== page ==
1. Manage Expectations
I know it, I've experienced it many, many times. I decided to level both my Priest and Shaman as DPS, but every time that I ran a dungeon and ESPECIALLY when I hit 80, it seemed that nobody realized that either had any other available spec than HEALS. There were massive expectations to heal, and I fought those tooth and nail for months. Eventually I decided that it wouldn't hurt me to try healing. Making a long story short, I am now a top healer in my guild. I still get the chance to DPS, which makes me very happy. Giving in to demands isn't what I did, I made the choice to try and do something that I viewed as challenging. When I did that I found that I could manage the expectations because as I could switch specs upon request, people stopped expecting anything from me and were glad that I had the ability to fill many roles. Learning your specs helps you manage expectations.
2. Dont' Slack Off
If you gear up your tank set (as offspec) because your GL didn't want you running as Ret every week, don't begrudge it [ too much :) ]. When you're running randoms with the guildies helping you get your starter gear, try and do your best at a role you're unfamiliar with. Don't purposely fail and say at the end "I just can't do it, I'm goin' back to ret'. Try and learn your gear strategy, gemming, enchants, spells, abilities, and your role in a fight that is clearly different from what you're used to. Working hard to be good at every skill possible (currently 2 with duel-spec) will not only make you valuable, but provide you a way to keep the game fresh by allowing you to do the same thing two different ways, thus providing a completely different experience. Slacking off may just lead to burnout, while working at it will keep you playing and having fun.
3. Be Flexible
Should be easy, you're a freakin' hybrid. Last night I had my Shadow Priest in a weekly raid with my guild. We had some new tanks and healer and it wasn't easy. There were times when the new healer would die and I had to stop DPSing, pop shields and renews and flash heal our way through the end of the fight. Even through a few wipes when a few were impatient and a bit irritated and said, "Why is [Gronthe's] DPS so low? You really need to be higher with your gear," I didn't get upset because I knew that my ability to be flexible during the fight got us farther than if I kept my head down and mashed buttons. BTW, I calmly reminded this bloke what I needed to do, and to please refrain from criticizing me who was consistently 1 or 2 on the charts for fights that I didn't have to off-heal. /Sigh Some people.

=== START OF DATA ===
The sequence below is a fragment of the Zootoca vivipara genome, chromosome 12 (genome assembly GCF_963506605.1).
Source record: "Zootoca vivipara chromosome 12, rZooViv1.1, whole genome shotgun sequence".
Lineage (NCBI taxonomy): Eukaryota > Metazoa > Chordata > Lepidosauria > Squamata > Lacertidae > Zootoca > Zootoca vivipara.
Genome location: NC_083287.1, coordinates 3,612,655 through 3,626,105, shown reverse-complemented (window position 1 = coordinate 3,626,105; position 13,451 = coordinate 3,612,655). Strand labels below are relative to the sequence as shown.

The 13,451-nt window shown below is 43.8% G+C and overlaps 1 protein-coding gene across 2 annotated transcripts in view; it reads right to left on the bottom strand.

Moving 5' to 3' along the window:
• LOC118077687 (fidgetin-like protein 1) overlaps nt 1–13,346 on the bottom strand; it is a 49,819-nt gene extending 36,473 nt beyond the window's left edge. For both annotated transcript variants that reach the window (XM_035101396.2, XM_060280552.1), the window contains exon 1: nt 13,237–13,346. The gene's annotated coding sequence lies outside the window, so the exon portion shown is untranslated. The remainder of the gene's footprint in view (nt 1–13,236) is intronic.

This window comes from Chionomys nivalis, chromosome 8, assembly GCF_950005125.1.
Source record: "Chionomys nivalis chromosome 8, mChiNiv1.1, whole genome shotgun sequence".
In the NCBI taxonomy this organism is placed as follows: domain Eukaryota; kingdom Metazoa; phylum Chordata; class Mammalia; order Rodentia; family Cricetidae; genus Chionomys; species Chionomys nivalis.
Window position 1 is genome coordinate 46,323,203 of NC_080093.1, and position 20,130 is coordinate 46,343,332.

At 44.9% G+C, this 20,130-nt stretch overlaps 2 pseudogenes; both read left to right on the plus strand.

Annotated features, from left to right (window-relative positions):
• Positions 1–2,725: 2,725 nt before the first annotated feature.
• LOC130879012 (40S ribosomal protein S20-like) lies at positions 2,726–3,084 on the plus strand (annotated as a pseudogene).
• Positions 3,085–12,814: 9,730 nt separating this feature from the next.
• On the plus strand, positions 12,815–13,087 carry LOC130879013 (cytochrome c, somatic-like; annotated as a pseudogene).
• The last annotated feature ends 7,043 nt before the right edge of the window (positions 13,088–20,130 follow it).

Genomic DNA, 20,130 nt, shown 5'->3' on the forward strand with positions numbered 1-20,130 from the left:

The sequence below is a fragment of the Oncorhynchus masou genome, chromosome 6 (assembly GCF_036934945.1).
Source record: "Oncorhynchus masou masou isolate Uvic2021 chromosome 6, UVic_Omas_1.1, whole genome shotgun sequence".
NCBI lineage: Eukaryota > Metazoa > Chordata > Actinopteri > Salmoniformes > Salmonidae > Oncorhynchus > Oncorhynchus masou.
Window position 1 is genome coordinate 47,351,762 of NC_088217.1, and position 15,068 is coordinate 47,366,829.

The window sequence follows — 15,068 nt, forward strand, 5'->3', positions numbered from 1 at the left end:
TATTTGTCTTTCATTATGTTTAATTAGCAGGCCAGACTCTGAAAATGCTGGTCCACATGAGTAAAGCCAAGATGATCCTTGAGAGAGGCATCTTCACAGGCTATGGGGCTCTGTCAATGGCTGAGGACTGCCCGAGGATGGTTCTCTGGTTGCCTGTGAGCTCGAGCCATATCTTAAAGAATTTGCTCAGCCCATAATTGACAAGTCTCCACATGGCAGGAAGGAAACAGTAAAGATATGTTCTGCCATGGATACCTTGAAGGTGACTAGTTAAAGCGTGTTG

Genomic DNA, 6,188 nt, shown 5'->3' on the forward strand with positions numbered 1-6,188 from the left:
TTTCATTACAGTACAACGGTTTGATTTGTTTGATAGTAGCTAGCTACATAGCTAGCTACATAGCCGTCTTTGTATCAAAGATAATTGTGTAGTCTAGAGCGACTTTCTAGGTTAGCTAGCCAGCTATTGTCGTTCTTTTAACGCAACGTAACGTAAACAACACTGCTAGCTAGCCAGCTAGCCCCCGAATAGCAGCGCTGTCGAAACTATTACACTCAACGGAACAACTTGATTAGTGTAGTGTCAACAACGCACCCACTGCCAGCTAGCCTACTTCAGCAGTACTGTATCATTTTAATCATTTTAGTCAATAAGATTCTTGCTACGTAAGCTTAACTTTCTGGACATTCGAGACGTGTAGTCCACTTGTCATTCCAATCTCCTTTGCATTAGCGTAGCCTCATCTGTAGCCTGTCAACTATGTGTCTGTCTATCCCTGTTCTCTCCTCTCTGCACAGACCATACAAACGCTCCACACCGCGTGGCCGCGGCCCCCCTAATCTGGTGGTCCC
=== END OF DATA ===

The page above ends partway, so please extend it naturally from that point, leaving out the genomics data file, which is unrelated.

4. Don't be an Umbridge
If you can at all remember what it felt like when everyone asked you to learn a new role you had no intention of doing when you first started your toon, good. Remember how it feels to want to fight back against those expectations and don't push other people in the same way you were pushed. Sure, encouragement to others to fulfill as many hybrid roles as possible is a good thing, for the group and for the person as well. It's nice to feel useful, and hybrids are in a perfect position now to fulfill all the roles at the highest levels of the game. Don't dispise others because of who they are; if that Druid just doesn't want to heal, ultimately it's his choice. Don't treat make him an outcast because he's not like you. Be accepting of his chosen role. Small encouragement is still good, but don't push it!
It's a good age for the hybrid, I for one love it. We can do everything and do it well. I'm sure this hybrid love will continue on in Cataclysm.
Until next time, adieu!